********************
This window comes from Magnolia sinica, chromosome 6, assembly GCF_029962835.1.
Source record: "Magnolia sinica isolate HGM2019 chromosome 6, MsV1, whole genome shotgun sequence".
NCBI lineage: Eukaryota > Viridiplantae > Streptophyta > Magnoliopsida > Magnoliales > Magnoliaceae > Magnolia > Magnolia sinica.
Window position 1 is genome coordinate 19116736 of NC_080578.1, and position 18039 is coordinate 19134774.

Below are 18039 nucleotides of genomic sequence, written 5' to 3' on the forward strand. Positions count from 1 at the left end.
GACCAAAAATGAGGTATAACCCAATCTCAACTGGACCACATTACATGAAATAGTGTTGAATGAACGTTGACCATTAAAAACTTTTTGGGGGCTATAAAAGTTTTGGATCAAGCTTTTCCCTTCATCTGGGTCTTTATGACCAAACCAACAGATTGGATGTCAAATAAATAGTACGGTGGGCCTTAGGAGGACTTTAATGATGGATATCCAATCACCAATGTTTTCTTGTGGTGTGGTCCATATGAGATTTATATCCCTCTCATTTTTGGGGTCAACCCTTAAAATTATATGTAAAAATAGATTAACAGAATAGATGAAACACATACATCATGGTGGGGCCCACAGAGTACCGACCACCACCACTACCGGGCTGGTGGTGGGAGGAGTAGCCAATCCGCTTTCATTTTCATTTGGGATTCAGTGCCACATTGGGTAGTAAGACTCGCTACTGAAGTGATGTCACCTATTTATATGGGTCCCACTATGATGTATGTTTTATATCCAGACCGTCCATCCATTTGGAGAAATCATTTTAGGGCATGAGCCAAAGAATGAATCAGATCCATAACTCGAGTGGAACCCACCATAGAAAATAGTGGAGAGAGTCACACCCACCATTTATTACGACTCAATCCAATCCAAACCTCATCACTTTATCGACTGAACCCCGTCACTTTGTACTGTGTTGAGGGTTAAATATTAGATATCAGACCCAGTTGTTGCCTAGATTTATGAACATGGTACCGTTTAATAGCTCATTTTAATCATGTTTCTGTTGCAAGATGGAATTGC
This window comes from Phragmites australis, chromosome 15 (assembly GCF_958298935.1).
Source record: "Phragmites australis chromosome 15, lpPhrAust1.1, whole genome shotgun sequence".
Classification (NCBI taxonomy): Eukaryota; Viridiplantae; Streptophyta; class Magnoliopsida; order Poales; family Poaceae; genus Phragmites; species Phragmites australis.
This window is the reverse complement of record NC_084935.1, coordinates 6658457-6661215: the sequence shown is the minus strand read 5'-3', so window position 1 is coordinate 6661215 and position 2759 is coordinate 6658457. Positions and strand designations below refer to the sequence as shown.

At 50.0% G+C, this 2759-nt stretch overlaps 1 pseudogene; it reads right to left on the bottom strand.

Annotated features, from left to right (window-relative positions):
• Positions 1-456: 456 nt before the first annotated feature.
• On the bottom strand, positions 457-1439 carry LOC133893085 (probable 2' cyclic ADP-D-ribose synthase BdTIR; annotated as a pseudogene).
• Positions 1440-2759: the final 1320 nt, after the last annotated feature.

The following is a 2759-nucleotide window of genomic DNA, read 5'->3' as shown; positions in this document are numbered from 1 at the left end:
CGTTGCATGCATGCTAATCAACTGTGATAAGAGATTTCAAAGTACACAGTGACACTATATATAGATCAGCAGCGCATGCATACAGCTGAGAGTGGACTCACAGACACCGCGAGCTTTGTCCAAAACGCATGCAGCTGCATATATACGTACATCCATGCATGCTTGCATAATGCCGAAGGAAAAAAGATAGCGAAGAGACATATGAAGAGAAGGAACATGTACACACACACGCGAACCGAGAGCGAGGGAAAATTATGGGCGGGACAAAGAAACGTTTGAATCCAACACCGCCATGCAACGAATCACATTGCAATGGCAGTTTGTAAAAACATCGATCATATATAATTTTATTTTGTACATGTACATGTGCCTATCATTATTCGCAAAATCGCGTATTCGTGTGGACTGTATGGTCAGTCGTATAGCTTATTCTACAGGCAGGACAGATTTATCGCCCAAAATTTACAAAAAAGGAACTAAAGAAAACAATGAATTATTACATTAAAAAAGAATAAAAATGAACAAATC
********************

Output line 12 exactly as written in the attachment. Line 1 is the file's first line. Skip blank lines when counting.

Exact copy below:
Annotated features, from left to right (window-relative positions):